DCFunemployment: Tell the people – Who are you?
DCF: What does being funemployed mean to you & what was your path to funemployment?
LF: Funemployed is getting paid to do what you loved to do as a little kid.
Everyone who knew me as a girl is not surprised by what I’m doing now (I was always in art classes, creating, wearing crazy outfits, changing said outfits three times a day). Yet, in high school, when we were asked what we wanted to be when we grew up, I wasn’t ready to say “I want to be an artist.” My answer was, “I want to be self-employed.”
My path to today was very non-linear. I majored in political science in college, moved to DC, got a job in television production, then as an operations manager for a small non-profit, and later as a financial educator. I started my blog, My Closet in Sketches, in 2010 when I realized that my favorite part of the 9-to-5 grind was picking out what I would wear to work. I began to create and illustrate outfits for the website every evening after clocking out. Through this practice, I essentially taught myself to become a professional illustrator. The blog ultimately opened up many opportunities for me, and within two years of it’s creation, I was able to call myself “self-employed” (funemployed!).
Because this is DC, and people inevitably ask you “what you do”, my answer is usually that “I wear a lot hats.” (Another way of saying this: “I have a lot of side hustles.”) (DCF: I say this all the time as well!) I work as a private closet consultant, helping clients go through their wardrobes and providing style guidance. I’ve done murals, chalk art for weddings, cafes, and restaurants. Illustration commissions of every type, including illustrating monthly for the now-defunct Lucky Magazine for two years. I’ve also had plenty of part-time jobs (barista, retail) when the commissions weren’t rolling in steadily. And! I can’t believe that I also get to say that I illustrate and write books.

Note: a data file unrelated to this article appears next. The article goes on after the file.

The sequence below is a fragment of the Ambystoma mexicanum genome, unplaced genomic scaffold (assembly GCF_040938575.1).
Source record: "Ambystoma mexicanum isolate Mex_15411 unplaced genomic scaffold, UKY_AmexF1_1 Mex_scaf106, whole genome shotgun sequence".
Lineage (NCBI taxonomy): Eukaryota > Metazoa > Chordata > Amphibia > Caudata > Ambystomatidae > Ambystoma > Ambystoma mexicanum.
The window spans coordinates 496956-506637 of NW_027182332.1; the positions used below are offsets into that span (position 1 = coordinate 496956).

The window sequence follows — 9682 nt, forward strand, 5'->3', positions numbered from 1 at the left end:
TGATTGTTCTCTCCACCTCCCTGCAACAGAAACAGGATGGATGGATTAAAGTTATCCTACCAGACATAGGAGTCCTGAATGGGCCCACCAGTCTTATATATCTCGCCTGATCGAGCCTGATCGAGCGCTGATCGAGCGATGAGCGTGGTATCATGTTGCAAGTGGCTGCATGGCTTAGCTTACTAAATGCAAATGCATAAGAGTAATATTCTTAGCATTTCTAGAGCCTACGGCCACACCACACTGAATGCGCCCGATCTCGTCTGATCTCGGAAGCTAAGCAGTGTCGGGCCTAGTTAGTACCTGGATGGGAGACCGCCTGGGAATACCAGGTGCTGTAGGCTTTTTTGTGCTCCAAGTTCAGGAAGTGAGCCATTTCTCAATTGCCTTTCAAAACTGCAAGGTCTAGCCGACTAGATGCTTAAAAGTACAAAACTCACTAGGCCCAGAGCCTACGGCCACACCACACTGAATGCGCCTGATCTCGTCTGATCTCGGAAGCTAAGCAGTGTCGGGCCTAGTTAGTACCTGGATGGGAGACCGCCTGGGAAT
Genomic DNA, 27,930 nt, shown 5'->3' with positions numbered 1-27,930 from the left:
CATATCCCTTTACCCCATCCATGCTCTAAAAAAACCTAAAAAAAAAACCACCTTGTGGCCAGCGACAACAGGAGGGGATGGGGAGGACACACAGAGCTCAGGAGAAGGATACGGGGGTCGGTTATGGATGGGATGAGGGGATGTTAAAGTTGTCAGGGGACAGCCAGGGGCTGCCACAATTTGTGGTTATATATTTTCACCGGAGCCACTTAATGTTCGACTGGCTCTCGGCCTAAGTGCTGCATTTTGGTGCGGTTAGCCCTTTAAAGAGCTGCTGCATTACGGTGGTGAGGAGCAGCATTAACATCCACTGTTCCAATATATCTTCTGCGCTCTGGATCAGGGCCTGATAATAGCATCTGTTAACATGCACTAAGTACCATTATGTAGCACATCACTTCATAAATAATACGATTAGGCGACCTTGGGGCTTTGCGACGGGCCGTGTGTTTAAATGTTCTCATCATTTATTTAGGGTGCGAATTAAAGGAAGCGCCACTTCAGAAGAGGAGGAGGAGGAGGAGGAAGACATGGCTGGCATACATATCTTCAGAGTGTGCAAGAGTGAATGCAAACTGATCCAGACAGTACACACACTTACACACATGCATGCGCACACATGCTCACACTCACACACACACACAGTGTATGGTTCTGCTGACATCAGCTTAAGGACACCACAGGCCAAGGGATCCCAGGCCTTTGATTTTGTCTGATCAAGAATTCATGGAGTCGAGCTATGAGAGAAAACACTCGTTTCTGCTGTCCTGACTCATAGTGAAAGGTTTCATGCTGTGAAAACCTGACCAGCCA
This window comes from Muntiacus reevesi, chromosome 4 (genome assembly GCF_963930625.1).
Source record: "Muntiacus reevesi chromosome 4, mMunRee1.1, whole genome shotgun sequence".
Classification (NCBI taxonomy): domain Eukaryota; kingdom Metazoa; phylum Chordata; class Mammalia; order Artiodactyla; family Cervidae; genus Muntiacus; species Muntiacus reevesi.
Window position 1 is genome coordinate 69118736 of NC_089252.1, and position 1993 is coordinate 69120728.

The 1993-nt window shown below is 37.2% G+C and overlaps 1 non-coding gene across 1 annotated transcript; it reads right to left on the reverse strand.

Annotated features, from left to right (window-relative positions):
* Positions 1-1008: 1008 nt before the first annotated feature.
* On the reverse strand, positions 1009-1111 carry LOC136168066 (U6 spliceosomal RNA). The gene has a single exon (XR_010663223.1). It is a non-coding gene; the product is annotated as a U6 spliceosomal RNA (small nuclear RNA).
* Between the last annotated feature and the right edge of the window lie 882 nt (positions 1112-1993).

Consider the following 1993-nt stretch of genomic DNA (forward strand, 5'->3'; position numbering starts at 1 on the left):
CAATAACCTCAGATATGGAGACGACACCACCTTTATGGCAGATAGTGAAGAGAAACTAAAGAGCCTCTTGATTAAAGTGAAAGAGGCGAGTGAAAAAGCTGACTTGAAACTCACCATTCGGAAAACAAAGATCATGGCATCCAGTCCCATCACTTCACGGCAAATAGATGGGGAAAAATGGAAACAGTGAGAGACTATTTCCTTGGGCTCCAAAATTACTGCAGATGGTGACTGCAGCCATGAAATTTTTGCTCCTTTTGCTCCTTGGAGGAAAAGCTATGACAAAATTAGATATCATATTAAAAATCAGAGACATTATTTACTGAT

DCF: Who was your first cheerleader?
LF: My mom, dad, and brother have always been in my corner. I’m very lucky to have them. However, they’ve always known not to push me (I can hear them chuckling to themselves as they read this).
Part of the reason I started My Closet in Sketches in the first place was because of a very important cheerleader. I was 22, having just moved to DC, lost with new-found adulthood, and I made a new friend named Emily. She recognized that I had a burning desire to be creative, and encouraged me to start blogging and trying to find a way to work with magazines. It was a prescient time when I needed someone to tell me it was worthwhile to pay attention to my inner artist again. Within two years I would be illustrating monthly for Lucky Magazine.
DCF: What experiences in your life prepared you for where you are now?
LF: I truly believe that every step that got me here was a invaluable learning experience that informs how I run my business and live my life. Learning to play violin and perform in front of an audience at a very young age, managing a line of impatient customers during my first job at sixteen at a canoe livery, the time my mother told me it was rude not to make eye contact with someone when you’re speaking to them. They’re all subtle yet necessary lessons that make me better at what I do.